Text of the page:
So what have we missed?  Well, the next big corridor is Robie, which (along with nearby parallel streets like South Park) is really the medical axis.  It would have been tempting to turn our first line north along Robie instead of Oxford, because while Oxford is perfectly fine lowrise density Robie has the highrise intensity of institutions.  At the south end, Robie bounces off the diagonal grid-edge as Inglis, which gets us to the smaller university, St. Mary’s.  If we bounce again at the east end of Inglis we head north along Barrington into downtown.  Once we’re past Spring Garden we’re duplicating the first line, but we’re virtually downtown by this point, so duplicative service on one street, adding up to very high frequencies, makes sense and can be useful for internal downtown demand.  (Remember, the shorter the trip, the higher the frequency you need to compete for it.)  So that suggests something like this:

Hfx post 5

This is not what existing service does.  Robie now has an overlay of several lines doing slightly different things, several of which end in a very odd one-way loop at the south end, like this one, rather than going downtown.

Halifax 18

Perhaps it’s just trying to turn around.  One-way loops are a good idea at outer low-density ends of lines, but they introduce needless confusion and circuitousness in dense areas, where it should be possible to serve all markets two way.

Meanwhile, back in our ideal grid, our Robie-Inglis route encountes a perplexity at its northwest corner.  At Chebucto Road, Robie seems to branch into the continuation of Robie and the larger Windsor Road, which takes on a more car-oriented character as it heads for the chokepoint at the far northwest corner of the peninsula, near Clayton Park.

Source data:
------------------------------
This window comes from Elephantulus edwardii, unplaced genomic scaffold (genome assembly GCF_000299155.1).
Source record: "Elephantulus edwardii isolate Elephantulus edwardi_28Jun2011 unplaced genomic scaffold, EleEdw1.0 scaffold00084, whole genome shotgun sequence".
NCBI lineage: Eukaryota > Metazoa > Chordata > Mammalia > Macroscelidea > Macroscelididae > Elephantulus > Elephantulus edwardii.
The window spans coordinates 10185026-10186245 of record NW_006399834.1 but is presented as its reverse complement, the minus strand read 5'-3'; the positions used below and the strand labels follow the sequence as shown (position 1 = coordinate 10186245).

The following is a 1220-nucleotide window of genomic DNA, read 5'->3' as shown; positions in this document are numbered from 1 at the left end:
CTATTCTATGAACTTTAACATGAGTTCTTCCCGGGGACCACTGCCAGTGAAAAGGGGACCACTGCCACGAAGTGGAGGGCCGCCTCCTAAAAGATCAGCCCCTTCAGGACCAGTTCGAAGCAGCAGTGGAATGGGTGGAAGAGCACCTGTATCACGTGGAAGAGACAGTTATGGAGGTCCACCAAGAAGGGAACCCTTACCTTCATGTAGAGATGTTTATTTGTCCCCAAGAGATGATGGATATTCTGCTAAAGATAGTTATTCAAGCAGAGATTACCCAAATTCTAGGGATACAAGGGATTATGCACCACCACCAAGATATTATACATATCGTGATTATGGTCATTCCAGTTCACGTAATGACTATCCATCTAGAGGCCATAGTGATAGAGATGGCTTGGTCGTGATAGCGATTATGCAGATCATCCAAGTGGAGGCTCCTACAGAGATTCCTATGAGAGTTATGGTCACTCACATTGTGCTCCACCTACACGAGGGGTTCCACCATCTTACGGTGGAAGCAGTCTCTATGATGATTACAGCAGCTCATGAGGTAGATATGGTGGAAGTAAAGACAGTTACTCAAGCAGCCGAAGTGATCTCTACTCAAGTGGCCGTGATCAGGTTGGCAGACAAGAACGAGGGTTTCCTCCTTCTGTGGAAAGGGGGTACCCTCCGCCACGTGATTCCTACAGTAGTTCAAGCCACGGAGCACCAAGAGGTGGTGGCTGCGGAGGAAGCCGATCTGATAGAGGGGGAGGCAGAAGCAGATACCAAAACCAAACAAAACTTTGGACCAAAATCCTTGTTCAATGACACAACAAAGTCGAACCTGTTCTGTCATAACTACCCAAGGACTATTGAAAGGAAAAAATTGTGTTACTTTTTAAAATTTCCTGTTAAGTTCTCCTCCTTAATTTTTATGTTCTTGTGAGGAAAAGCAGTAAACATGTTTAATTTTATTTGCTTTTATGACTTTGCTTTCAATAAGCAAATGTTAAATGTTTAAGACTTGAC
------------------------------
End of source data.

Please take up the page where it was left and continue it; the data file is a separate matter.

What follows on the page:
This situation is tricky, and I wouldn’t make a recommendation at the high-level scale of this exercise; much deeper knowledge of existing travel patterns and land uses would be needed.  For now, let’s assume that the smart thing to do is follow Windsor, because it completes the grid, serves a chokepoint, and thus is useful both as an internal corridor on the peninsula and a gateway path to the larger region.

Hfx post 6

Now, you can see how some east-west frequent lines would largely complete the grid.  To work best they’d have to aim for the chokepoints too, so that while offering intense local circulation within the city they’d also provide access to much of the peninsula from the surrounding suburbs.  Metro Transit has already drawn most of these lines, and they seem to work pretty well except that many aren’t frequent enough to really function in a high-frequency grid, or even to compete for the very short east-west trips that they would serve within the dense peninsula.

Hfx post 7

The dark blue line, existing lines 2 and 4 combined, is already every 15 minutes, but the other two key grid lines here, orange Line 6 on Quinpool and and green Line 9 via the far north, are still every 30, not enough to really function as elements of a grid. Notice too how 6 and 9 bounce off edges of the grid, completing linear corridors before turning to find a major destination and connection point at which to terminate.  (Lines always want to terminate at big destinations, called anchors in the business, because otherwise they tend to empty out near the end, leaving permanent wasted capacity.)

Yes, there are still gaps, but we’ve hit all the major denstinations and most of the peninsula’s density.  As we turn to those gaps, network design starts to get fun and subtle, as we have to dig into more detailed data to find the clues for how we should patch routes together.  And here I’ll stop, as I’ve reached the end of what I can do in such a “high level” view.